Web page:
In the sixth minute (6.20) pig-like snorts are audible in the video. The badger has a voice! Although the badgers in many of Looduskalender’s videos are quite silent they actually are able to produce quite varying sounds. In the video here we hear sounds of romping.
The video from the trail camera was assembled by Peeter Anijalg.
Information from the Animal of the Year team 30.07.2016.
In February 2014 we came across fresh badger tracks on walking in the forest. There was little snow and thaw, and so the tracks were very clear and quite easy to see. By them, we found the badger sett. It is located between Põlva and Mooste and it is a rather small sett (only three entrances) but as we saw later it was quite busy. More precisely the sett was in a wedge-shaped coppice that separated two fields, and a couple of hundred meters away from the nearest farmer. Close to the sett there was also a ditch which however in hotter periods dried up.
When the camera was installed plants had not started growing yet and so quite a lot of video material resulted. Likewise in autumn but unfortunately there was much less from the period when the cubs started to go outside. Luckily we were not left quite empty-handed. A couple of times the adults could be seen moving with three tiny cubs near the sett although in a later video only one was visible – we hoped that it meant that the other cubs simply were not in camera view but the possibility that some cubs perished cannot be excluded.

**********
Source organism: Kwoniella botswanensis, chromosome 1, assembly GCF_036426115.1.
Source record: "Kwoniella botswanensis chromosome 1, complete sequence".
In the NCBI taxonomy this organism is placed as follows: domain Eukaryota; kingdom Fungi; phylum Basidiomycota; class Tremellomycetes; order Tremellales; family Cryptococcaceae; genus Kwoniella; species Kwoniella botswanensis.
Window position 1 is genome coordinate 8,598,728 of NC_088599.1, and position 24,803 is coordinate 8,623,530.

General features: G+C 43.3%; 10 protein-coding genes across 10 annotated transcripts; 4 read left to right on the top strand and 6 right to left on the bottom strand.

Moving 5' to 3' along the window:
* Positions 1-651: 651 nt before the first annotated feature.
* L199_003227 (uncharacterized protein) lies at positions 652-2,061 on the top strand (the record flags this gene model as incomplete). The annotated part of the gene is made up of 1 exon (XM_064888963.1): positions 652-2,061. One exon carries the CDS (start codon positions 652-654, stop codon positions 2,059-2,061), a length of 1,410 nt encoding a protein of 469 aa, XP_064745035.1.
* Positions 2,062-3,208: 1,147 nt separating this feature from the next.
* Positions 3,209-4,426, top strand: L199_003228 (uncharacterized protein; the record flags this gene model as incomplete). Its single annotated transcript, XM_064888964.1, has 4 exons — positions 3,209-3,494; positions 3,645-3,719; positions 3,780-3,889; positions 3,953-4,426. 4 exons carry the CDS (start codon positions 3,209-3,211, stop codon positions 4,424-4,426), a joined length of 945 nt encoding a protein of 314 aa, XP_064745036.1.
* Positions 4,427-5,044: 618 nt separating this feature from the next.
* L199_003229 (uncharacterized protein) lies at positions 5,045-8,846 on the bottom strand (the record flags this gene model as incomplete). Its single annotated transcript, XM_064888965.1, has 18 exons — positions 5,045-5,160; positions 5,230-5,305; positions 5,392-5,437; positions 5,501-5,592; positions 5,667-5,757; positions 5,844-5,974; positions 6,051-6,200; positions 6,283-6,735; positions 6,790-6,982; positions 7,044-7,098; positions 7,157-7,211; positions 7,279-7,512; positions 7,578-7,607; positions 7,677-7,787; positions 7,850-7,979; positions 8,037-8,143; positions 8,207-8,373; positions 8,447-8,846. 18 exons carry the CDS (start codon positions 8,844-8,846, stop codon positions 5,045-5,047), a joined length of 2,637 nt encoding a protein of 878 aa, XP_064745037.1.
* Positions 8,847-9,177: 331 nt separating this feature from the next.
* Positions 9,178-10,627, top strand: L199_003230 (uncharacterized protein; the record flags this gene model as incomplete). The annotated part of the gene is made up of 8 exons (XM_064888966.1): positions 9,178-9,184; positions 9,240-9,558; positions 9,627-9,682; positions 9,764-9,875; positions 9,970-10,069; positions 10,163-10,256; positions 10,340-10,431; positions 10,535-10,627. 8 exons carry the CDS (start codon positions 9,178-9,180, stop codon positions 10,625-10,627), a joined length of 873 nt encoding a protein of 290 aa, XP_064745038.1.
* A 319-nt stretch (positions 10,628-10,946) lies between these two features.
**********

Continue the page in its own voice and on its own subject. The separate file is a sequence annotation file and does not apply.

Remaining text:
A maximum of three-four adults could be seen at a time and very often serious romping and chasing of each other went on. Probably it was just play although occasionally there was the impression that it was an attempt to drive away the other animal.
In addition it can be seen how the badgers marked their paths – they did so almost every time when they went out from the burrow.
At the end of the video many other animals can also be seen that happened to come near the sett or who even used it as a temporary living place, for instance raccoon dogs.
In an abridged version the video was on the Novaator page in March but here all the most exciting parts of the material that were caught by a trail camera in 2014 have been collected.
Badger researcher Tiit Hunt comments:
At the start of the video we see three badgers playing and romping; they are quite certainly cubs from the same litter from the previous summer that had spent the winter in the sett. We know that young badgers live in a sett for more than a year and that as a rule the female badger gives birth to cubs every second year. From where then did the small cubs in the video come? The other ones were only a year old. Another badger may come to a sett with her cubs for ” summer holidays”. But it cannot be said with certainty because it is not 100% sure that a female badger might not have pups in consecutive years.
We also see much romping in the video which is not surprising – badgers are actually very playful throughout their life.